The Deutsches Museum, Look Closer into the Largest Science Museum in The World
T and I arrived in Munich. That was late afternoon, and the bus that took us from Bonn ended its destination at Munich Bus Station. It was April. I expected warm temperature, but not in Munich. I started getting cold once we walked out of the bus station. And we finally found the tram station that brought us to Munich train station. I booked one night room at the hotel where was only few steps from the station. The location was perfect, since we were going to use train to go to Budapest. We hopped onto the train by using single entry ticket. Since we just stayed in Munich for one day only, we agreed that we were merely going to explore places which were close to the hotel where we stayed in. The hotel where we stayed was more like a guest house. The room was small which could be occupied merely by two single beds. Nonetheless, it served us big breakfast for the next morning. So, for one night stay, it was okay.
We did not have fix itinerary for places to visit for that day. We just walked, followed our instinct, and stopped at interesting places according to our taste. My cold was not gone yet. I still had cough, and sneezed many times. Therefore, T suggested us to visit indoor touristic place, where we could take shelter and got some warmth in the same time. Our choice fell onto Deutsches Museum located not far from the city center. Before entering the museum, we passed coffee house where I got hot chocolate and cinnamon cake, then drank vitamin that I always carry in my bag every time I go for traveling.
So, here we were. We joined the line to get the entrance ticket. It was not a long queue, particularly if it was compared to Musee du Louvre. We got the ticket for less than fifteen minutes. Located on the small island in the Isar river, the Deutsches Museum is an outstanding place for science and technology. It is one of world’s oldest museum and technology, and with the total exhibition space of 66,000 square meters made it as one of the largest science museums in the world. Its main site is a small island in the Isar River. Supported by the state of Bavaria, the federal government and the German States, the museum was established in 1903 to bridge the gap between research and education, that later aid to preserve innovation within its society. The museum exhibits various cover topics, such as: marine navigation, aerospace, aircrafts, agriculture, electrical power, automobile, and many more, coming from the ancient times to present. Besides, the museum also has collection of boats from different eras. Furthermore, the visitors may end the woodcuts, copper engravings, water turbines and turbojet engines.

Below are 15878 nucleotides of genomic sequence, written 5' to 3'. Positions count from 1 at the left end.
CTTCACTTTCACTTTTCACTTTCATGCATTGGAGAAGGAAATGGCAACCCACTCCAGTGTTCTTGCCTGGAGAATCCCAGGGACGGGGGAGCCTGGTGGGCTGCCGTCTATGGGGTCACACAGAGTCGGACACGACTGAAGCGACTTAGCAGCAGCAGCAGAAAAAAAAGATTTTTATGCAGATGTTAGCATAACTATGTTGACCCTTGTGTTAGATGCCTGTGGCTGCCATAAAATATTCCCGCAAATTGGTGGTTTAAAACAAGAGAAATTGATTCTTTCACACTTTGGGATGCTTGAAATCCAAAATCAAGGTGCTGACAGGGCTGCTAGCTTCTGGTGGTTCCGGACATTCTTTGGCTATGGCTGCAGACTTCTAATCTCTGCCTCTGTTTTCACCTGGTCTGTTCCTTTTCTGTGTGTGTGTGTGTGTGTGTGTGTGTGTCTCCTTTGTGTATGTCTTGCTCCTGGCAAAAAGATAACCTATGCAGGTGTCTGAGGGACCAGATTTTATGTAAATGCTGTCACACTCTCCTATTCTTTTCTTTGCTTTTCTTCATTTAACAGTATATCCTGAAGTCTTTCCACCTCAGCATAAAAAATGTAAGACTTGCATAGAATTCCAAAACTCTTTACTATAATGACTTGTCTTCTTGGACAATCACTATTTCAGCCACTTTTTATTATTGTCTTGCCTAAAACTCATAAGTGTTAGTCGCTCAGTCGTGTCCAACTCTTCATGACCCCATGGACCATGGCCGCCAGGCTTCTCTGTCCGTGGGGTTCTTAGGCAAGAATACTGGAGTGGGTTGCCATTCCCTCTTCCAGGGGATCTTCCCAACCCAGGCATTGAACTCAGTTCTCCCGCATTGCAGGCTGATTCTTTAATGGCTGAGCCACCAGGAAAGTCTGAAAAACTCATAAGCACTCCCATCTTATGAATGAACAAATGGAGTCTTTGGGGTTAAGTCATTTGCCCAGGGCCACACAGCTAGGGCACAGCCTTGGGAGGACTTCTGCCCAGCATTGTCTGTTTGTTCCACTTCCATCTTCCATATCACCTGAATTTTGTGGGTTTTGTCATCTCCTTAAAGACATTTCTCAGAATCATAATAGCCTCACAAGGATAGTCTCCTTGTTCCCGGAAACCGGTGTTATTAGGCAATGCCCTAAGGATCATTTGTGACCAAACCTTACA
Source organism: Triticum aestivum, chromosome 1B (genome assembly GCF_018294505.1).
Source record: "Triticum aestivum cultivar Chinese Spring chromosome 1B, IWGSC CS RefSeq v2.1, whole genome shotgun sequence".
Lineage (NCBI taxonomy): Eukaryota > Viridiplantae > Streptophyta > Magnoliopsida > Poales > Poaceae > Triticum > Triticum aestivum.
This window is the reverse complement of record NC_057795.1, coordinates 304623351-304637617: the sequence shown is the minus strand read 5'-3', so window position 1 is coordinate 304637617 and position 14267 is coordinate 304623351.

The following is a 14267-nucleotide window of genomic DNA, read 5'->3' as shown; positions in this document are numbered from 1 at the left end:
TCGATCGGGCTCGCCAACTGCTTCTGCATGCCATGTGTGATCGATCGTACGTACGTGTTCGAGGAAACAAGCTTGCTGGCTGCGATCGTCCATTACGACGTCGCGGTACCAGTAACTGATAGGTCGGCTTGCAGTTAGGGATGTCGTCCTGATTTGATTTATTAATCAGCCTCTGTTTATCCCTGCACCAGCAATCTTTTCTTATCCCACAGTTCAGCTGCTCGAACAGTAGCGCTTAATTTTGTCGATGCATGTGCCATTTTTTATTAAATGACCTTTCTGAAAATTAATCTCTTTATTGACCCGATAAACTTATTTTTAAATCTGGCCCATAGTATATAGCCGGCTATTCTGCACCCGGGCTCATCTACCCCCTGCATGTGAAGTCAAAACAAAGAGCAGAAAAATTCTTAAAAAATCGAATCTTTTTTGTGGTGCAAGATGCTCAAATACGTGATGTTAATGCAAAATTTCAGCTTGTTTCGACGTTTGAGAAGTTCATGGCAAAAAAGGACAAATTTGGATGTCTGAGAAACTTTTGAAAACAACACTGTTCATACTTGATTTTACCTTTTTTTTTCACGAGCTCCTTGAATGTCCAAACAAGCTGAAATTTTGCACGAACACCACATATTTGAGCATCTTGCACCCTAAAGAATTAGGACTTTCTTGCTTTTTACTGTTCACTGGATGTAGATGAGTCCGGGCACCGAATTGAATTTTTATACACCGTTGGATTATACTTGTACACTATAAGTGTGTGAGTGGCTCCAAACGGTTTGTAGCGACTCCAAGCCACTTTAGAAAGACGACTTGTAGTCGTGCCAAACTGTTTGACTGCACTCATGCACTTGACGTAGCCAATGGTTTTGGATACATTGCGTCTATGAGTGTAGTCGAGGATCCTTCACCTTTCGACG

The lockers to put our belongings and coats are available. Nonetheless, none of us were willing to be apart form our comfy coats. As always, I got myself was being lost into different eras when I saw technologies used by humans hundred years ago. I could not help myself for not being stunned with the development of technology that make our lives easier compared to the past centuries. I imagined that people required months, even years to travel from one country to another. But now, thanks to technology, we could have breakfast in Germany in the morning, and have an evening tea in Uganda. No wonder if in the future, traveling to the moon will not be something absurd.
The Deutsches Museum is suitable for children, young people and students, or anyone who have interest on science and technology development. We spent three hours to enjoy the collection. After having big breakfast, hot chocolate and cinnamon cake in the morning, vitamin that boosted my stamina, my cough finally stopped. T and I decided to leave the museum to spent few hours left in the city before continuing our journey to Budapest.